Does your salary include a variable pay component? If you answered yes to that question, you might be a tad bit unsure about how this variable part of your salary works. Today, we’ll help bring more clarity to this subject and decode what variable salary means.
The variable pay component in your CTC represents the payments made to you by your employer for contributing to their business growth. Since such payments depend on your performance, variable pay is also referred to as performance-linked pay.
Variable pay schemes devised by companies usually have goals or targets the employees must meet. Based on the number of goals met, the employee's payout may vary. Companies often set a percentage of the fixed pay applicable to you as the variable pay component.
Here’s an example to help you understand how it works.
Let’s say you’re employed as a sales representative in a company. Suppose for every successful sale you make, the company provides a variable pay of 2% of the total sales you make. And if sales exceed ₹10 lakhs, the rate would increase to 5%. Let’s take a look at what your variable pay would be in two different scenarios.
In this case, seeing as you’ve made sales worth ₹10 lakhs, you’re entitled to a variable pay of 2% on this amount. This comes up to -
Variable Pay = ₹20,000 (2% on ₹10 lakhs)
In this case, your variable pay rate would be 2% for the first ₹10 lakhs and 5% for the remaining ₹10 lakhs. The variable pay that you’re eligible to get would be -
Variable Pay = [(2% on ₹10 lakhs) + (5% on ₹10 lakhs)] = ₹20,000 + ₹50,000 = ₹70,000
The kind of variable pay offered may vary depending on the organisation and the type of job profile of the employee. There are 5 different kinds of variable pay that employers may offer. Here’s a quick look at what they are.
As the name itself suggests, performance-based pay is when an employer decides to reward an employee for meeting or exceeding the set goals and targets. In many cases, employers even award a higher rate based on how quickly or how well the employee has met the target.
For instance, let’s say that an employee is given 10 days to finish a particular task. The employer could choose to award variable pay at 5% of their fixed pay for completing the task by the said date. If the employee completes the task by the 5th day, the employer could choose to award variable pay at an increased rate of say 10%.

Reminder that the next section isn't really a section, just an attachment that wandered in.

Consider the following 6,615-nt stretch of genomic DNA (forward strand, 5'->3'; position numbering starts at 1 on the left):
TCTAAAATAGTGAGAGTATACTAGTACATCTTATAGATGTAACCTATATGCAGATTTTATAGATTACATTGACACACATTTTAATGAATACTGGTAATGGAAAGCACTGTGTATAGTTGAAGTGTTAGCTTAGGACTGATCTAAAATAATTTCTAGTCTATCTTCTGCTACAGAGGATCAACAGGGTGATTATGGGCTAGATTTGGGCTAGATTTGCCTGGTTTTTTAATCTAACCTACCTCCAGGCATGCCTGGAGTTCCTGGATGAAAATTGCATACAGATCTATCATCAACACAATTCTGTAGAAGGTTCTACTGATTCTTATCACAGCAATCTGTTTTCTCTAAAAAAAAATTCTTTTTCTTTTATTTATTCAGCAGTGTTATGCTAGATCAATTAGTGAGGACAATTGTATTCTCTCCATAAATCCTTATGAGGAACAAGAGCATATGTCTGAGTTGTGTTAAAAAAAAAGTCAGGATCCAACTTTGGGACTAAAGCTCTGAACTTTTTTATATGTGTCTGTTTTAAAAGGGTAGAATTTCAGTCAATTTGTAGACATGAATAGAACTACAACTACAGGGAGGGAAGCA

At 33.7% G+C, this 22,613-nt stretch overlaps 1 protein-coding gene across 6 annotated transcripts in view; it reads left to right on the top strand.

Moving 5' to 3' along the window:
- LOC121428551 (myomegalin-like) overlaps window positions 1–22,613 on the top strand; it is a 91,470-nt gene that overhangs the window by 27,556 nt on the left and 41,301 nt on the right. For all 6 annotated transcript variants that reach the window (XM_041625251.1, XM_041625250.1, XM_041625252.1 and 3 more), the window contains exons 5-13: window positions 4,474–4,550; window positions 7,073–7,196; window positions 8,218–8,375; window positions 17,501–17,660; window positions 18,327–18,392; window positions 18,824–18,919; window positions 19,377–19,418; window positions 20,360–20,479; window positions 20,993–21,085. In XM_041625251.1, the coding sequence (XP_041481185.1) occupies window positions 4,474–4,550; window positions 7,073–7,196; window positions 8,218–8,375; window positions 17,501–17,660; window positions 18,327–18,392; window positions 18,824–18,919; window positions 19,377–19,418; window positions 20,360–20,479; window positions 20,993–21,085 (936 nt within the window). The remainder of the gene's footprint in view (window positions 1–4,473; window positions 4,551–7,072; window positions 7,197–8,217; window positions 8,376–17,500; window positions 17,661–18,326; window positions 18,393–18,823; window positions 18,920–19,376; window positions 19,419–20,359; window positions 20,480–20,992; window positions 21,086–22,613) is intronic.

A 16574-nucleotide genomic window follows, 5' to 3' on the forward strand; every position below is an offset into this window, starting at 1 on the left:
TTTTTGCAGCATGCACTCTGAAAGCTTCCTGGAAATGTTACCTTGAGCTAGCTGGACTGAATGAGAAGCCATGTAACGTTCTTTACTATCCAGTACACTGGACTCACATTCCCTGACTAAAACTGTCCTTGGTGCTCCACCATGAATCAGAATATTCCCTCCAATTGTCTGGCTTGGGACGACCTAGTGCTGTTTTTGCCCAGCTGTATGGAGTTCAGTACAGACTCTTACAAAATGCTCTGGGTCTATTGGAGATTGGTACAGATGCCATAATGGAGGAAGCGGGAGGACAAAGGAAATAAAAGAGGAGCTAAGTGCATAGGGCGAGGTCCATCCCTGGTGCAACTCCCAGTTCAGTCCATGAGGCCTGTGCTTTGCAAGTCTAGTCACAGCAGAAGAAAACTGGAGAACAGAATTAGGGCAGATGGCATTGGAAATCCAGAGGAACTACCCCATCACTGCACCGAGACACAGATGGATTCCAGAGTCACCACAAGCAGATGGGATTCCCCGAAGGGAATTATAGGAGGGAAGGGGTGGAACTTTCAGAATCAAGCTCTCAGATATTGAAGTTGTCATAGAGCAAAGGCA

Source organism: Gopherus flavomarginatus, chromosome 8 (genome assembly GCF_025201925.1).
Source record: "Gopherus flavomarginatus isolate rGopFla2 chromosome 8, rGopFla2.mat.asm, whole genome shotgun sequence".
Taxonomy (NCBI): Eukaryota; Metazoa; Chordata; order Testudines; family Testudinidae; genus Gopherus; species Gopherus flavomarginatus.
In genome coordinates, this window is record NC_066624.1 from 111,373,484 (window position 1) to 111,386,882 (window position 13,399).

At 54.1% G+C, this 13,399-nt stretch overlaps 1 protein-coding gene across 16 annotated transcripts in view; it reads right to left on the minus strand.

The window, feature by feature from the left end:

Companies may also choose to base their variable payments on the profits they generate. This is known as profit-sharing variable pay. Such bonus payments to employees may be awarded in the form of cash, an increased contribution to their retirement plans, or through the issue of company stock.
This is one such variable pay scheme that’s very popular. Here, employers reward employees for making a successful sale. The example we saw above in the previous section is a classic case of a company offering sales commissions to its employees.
Bonus payouts are generally offered to employees when they cross certain milestones, fulfill certain criteria or complete certain tasks. For instance, an employee may be eligible for a bonus payout in the following cases -
Differential pay is a kind of variable pay that’s usually awarded to employees for extraordinary working circumstances. For instance, an employer may provide their employees with differential pay for working beyond their regular hours, on holidays, or on night shifts.
Variable pay and fixed pay are two entirely different components of your CTC. Here’s an overview of the differences between these two.
This sums up the fundamental details about what variable salary means and how it works. If your company offers variable pay for your role, get to know how the variable component is calculated. This way, you can take measures to maximize your variable salary as much as possible.
Let’s say your company offers variable incentives linked with your sales performance. More specifically, say you are eligible to receive 5% of any sales you execute over the value of ₹10 lakhs.
Now, during the month, if your sales add up to ₹15 lakhs, you will be eligible for a variable pay of ₹75,000 in addition to your fixed salary.
Yes, variable pay components in salary have their own advantages. It motivates employees to perform better and encourages them in their everyday work. It is also beneficial to the company in the long run because improved employee morale means a better work ethic and environment.
The percentage of variable pay in India can vary significantly across industries and organizations. On average, variable pay can range from 10% to 30% of an employee's total cost to the company (CTC), depending on factors such as job role, performance-based incentives, and company policies. It is important to note that these percentages are approximate and can differ based on specific circumstances.
Fixed CTC refers to the portion of an employee's salary that remains constant and does not vary based on performance or other factors. Variable CTC, on the other hand, represents the component of an employee's salary that is contingent upon achieving specific targets, goals, or performance metrics, and can vary accordingly.